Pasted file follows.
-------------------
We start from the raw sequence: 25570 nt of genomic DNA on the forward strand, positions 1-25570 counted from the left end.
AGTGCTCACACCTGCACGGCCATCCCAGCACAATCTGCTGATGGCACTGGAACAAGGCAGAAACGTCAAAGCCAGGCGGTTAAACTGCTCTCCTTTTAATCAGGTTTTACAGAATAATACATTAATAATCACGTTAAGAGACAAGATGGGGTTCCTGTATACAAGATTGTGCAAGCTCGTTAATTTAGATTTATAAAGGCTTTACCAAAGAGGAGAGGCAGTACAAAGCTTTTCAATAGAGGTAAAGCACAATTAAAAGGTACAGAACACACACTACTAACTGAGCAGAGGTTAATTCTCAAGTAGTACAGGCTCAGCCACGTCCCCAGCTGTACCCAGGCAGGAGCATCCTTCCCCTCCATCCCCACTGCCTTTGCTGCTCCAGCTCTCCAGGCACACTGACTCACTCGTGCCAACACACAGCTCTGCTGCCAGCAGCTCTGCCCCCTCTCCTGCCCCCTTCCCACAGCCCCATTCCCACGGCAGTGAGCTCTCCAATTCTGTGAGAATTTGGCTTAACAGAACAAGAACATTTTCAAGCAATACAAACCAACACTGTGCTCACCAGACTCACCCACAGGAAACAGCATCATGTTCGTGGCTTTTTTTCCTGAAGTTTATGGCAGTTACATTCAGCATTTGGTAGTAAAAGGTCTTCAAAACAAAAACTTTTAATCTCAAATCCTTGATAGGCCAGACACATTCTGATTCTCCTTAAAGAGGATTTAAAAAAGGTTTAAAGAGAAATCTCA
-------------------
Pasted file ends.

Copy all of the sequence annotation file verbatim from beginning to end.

We start from the raw sequence: 25570 nt of genomic DNA on the forward strand, positions 1-25570 counted from the left end.
AGTGCTCACACCTGCACGGCCATCCCAGCACAATCTGCTGATGGCACTGGAACAAGGCAGAAACGTCAAAGCCAGGCGGTTAAACTGCTCTCCTTTTAATCAGGTTTTACAGAATAATACATTAATAATCACGTTAAGAGACAAGATGGGGTTCCTGTATACAAGATTGTGCAAGCTCGTTAATTTAGATTTATAAAGGCTTTACCAAAGAGGAGAGGCAGTACAAAGCTTTTCAATAGAGGTAAAGCACAATTAAAAGGTACAGAACACACACTACTAACTGAGCAGAGGTTAATTCTCAAGTAGTACAGGCTCAGCCACGTCCCCAGCTGTACCCAGGCAGGAGCATCCTTCCCCTCCATCCCCACTGCCTTTGCTGCTCCAGCTCTCCAGGCACACTGACTCACTCGTGCCAACACACAGCTCTGCTGCCAGCAGCTCTGCCCCCTCTCCTGCCCCCTTCCCACAGCCCCATTCCCACGGCAGTGAGCTCTCCAATTCTGTGAGAATTTGGCTTAACAGAACAAGAACATTTTCAAGCAATACAAACCAACACTGTGCTCACCAGACTCACCCACAGGAAACAGCATCATGTTCGTGGCTTTTTTTCCTGAAGTTTATGGCAGTTACATTCAGCATTTGGTAGTAAAAGGTCTTCAAAACAAAAACTTTTAATCTCAAATCCTTGATAGGCCAGACACATTCTGATTCTCCTTAAAGAGGATTTAAAAAAGGTTTAAAGAGAAATCTCA